Diffraction methods

Bragg's law for diffraction

Braggs law for diffraction

Diffraction methods make use of Bragg's law, involving the constructive interference of scattering (wavelength λ ≈ 1 Å, integer n) from regularly spaced atoms (shown as blue dots with spacing d, see right). Neutron diffraction determines nuclear atomic coordinates whereas X-ray diffraction refers to the maxima of the electron density distribution. The timescale of X-ray and neutron scattering is very brief. Thus, diffraction methods [2553] involve the sum of a large number of instantaneous data from the many effectively frozen configurations of the sample. Thus, they measure the time-averaged distances between the atoms of water molecules. However, they cannot directly determine the cluster geometry. Also, the long-range hydrogen-bonded structure and correlations in liquid water cannot be determined by diffraction as there is no long-range positional order of molecules in a liquid, so any such conclusions drawn are meaningful only on the short scale (< ≈ nm).


Scattering from liquid water


Scattering from liquid water


X-ray diffraction (~10 keV) is sensitive to the concentration of electrons (so not sensitive to isotopes). For disordered materials, like liquid water, the diffraction pattern is first given in terms of the scattering vector (see left) and then translated into a derived radial distribution function. Even though there are twice as many hydrogen atoms as oxygen atoms in water, these electron-poor atoms contribute little (hydrogen atoms have ≈ 1/13 the electron density of the oxygen atoms and 2 ˣ 1/13 ≈ = 0.15), with ≈ 85% of the data being provided by the gOO(r) radial distribution function and the remainder from the gOH(r) radial distribution function [1024] (H - H interactions being less than 0.6 %). Recently methodology for detecting hydrogen atoms and X-H bonds has been developed, and this may be of great use in the future so long as the temperature is below 140 K, and that the resolution is at least 0.6 Å [2604].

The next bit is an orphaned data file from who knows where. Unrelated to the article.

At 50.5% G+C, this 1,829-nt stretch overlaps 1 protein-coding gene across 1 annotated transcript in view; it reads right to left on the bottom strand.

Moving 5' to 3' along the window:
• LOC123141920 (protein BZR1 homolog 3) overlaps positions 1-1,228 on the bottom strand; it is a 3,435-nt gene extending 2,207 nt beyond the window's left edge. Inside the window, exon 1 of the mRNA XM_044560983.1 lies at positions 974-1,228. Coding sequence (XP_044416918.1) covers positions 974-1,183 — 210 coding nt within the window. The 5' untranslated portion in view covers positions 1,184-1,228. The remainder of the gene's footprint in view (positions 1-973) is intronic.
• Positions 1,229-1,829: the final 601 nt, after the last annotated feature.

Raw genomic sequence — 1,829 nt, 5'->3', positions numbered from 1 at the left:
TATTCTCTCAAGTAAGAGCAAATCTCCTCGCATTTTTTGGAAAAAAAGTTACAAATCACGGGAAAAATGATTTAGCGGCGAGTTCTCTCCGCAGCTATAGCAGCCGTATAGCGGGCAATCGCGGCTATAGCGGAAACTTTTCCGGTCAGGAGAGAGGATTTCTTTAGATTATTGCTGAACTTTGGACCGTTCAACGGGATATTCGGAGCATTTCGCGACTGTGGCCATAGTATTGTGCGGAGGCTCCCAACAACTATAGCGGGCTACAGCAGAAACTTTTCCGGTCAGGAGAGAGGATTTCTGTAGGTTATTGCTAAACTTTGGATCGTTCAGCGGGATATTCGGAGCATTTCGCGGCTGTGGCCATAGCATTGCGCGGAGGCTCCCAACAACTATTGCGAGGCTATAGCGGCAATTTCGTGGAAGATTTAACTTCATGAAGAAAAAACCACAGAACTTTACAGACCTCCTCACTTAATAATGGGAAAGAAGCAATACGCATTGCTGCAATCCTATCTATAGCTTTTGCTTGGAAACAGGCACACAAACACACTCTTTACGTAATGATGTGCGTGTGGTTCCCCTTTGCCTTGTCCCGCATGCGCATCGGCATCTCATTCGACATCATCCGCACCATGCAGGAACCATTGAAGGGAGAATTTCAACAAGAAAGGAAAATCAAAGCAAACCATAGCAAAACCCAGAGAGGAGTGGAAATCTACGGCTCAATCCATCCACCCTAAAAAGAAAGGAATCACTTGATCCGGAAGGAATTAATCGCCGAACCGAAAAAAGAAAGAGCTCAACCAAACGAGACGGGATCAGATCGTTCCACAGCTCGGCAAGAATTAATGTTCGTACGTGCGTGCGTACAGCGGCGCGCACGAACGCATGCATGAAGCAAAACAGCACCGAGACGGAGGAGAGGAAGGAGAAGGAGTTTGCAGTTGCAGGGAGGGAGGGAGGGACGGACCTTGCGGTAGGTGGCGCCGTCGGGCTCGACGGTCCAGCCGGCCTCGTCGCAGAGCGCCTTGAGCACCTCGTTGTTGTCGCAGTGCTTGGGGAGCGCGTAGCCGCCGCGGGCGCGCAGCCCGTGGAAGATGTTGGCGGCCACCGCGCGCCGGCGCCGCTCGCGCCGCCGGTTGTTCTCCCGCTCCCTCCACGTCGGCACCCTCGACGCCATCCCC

Radial distributions in ice Ih by neutron diffraction [154]

Neutron diffraction of hexagonal ice at 220 K, from [154]

Neutron diffraction utilizes the wave property of slow neutrons produced in an atomic reactor (≈ 0.1 eV, ≡ ≈ 1 Å). It is sensitive to nuclei (including isotopes) and can be used to determine the positions of light atoms, such as hydrogen.The strength of the interaction between the neutron and a nucleus is called the scattering length which is specific to each isotopic nucleus (b, in femtometers, fm). Interference terms in the scattering from pairs of atoms give rise to coherent scattering, whereas scattering from all individual atoms gives rise to incoherent scattering. For water, neutron diffraction needs mixtures of D2O, HDO, and H2O as H atoms are strong incoherent scatterers whereby the scatter contains no structural information. Such mixtures produce data with less precision and accuracy as such mixtures structure water differently from pure H2O.

Selected neutron scattering lengths and cross sections g

Isotopic nucleus
bcoherent , fm
bincoherent , fm
cross sectioncoherent , b
cross sectionincoherent , b

First radial distances

first radial distances

Neutron diffraction gives gOO(r), gOD(r) and gDD(r) radial distribution data, which does allow some, if incomplete, orientation information to be extracted for neighboring water molecules. The results generally need much interpretation and help from modeling [2405]. Thus even crystalline ice Ih gives rise to artifactual peaks, see the O···O peaks at 2.43 Å and 3.45 Å opposite. Also, the widths of the peaks are greater than might be expected for a crystalline structure. The major drawback of neutron diffraction is the cost of the nuclear reactor facility with its intrinsic risk and poor accessibility for research.